Update: 2021-22 Enrollment & Admissions Data

Dear Education Reporter,  

Today we are providing information regarding the admissions of nearly 300,000 students across New York City who received offers to 3K, pre-K, middle school, and high school programs. 

Offers by Grade Level 2022 2021 2020 
3K 38,586 33,131 17,455 
Pre-K 58,762 57,511 61,789 
Kindergarten 54,148 55,421 62,880 
Middle School 61,771 66,516 71,134 
High School 73,696 77,627 78,463 

Family and community engagement is vital to our work and a core belief of this administration. We are continuing to gather feedback and moving forward with decisions only after hearing from our communities. We remain committed to continuing this as an iterative process, and there will continue to be opportunities to share input and ideas to improve the process for future years.  

For this year’s admissions process, our staff engaged communities in a variety of ways to gather feedback and improve the admissions process including hosting:  

·        four training sessions for hundreds of parent coordinators to learn how to engage with families 

·        four parent feedback sessions  

·        eight sessions with community and advocacy groups  

·        15 principal feedback sessions with more than 200 principals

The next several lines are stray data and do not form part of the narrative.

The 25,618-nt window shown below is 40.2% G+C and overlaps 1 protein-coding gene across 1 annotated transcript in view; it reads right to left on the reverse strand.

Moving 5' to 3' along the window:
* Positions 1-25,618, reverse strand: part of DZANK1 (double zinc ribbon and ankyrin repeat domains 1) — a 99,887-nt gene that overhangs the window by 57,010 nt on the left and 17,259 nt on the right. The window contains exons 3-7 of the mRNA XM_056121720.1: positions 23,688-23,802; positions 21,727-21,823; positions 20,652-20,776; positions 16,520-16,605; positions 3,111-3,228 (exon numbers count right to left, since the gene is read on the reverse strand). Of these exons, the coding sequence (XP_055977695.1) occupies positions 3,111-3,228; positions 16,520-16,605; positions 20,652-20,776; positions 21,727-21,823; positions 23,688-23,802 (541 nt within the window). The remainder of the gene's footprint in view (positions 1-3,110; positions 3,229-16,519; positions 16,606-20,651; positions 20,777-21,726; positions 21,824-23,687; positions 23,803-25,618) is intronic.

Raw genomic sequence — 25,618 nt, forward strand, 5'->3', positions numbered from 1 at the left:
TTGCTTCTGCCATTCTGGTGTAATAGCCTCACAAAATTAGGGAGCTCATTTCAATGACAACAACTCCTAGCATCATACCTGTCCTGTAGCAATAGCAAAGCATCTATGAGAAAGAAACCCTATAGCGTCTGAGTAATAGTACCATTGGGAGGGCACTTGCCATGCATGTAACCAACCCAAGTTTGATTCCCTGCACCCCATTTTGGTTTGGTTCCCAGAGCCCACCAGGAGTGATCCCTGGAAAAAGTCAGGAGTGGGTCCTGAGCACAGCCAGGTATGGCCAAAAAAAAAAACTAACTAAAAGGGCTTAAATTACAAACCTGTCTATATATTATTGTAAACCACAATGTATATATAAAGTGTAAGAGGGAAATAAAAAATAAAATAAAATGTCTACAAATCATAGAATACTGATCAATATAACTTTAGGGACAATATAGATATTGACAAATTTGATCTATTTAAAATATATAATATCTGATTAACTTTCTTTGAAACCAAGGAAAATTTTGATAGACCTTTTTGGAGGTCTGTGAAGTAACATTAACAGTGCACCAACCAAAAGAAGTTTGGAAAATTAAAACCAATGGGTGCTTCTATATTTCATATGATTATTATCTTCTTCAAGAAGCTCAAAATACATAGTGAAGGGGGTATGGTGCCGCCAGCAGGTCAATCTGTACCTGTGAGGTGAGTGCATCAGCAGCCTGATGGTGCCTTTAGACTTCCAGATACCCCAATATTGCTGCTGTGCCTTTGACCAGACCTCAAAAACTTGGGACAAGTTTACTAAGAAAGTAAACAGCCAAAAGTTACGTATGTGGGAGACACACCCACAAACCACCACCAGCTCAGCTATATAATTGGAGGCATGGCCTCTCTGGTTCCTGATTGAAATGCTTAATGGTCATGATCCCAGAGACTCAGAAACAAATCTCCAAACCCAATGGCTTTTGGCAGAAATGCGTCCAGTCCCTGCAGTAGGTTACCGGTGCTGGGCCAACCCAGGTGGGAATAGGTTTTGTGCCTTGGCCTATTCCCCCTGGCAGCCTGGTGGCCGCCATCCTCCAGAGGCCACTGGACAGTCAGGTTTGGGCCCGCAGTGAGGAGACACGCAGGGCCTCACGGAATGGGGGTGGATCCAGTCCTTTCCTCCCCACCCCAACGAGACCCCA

In addition, surveys were shared with CECs and all middle school and high school counselors.  

In response to this feedback, we are extending the middle school and high school waitlist timeline to mid-September. We also heard from families that they would like additional support if their child does not receive an offer from a school listed on their application. To that end, we are hosting information sessions specifically to address any concerns and offer support where needed, and having teams are on call to answer questions via email. We are pleased to share that more students than ever have received offers to their top choice schools and programs. 

·       For 3K, nearly 5,500 more children are receiving offers compared to last year due to the program’s expansion. 84 percent of applicants received an offer to a choice from their application compared to 81 percent last year.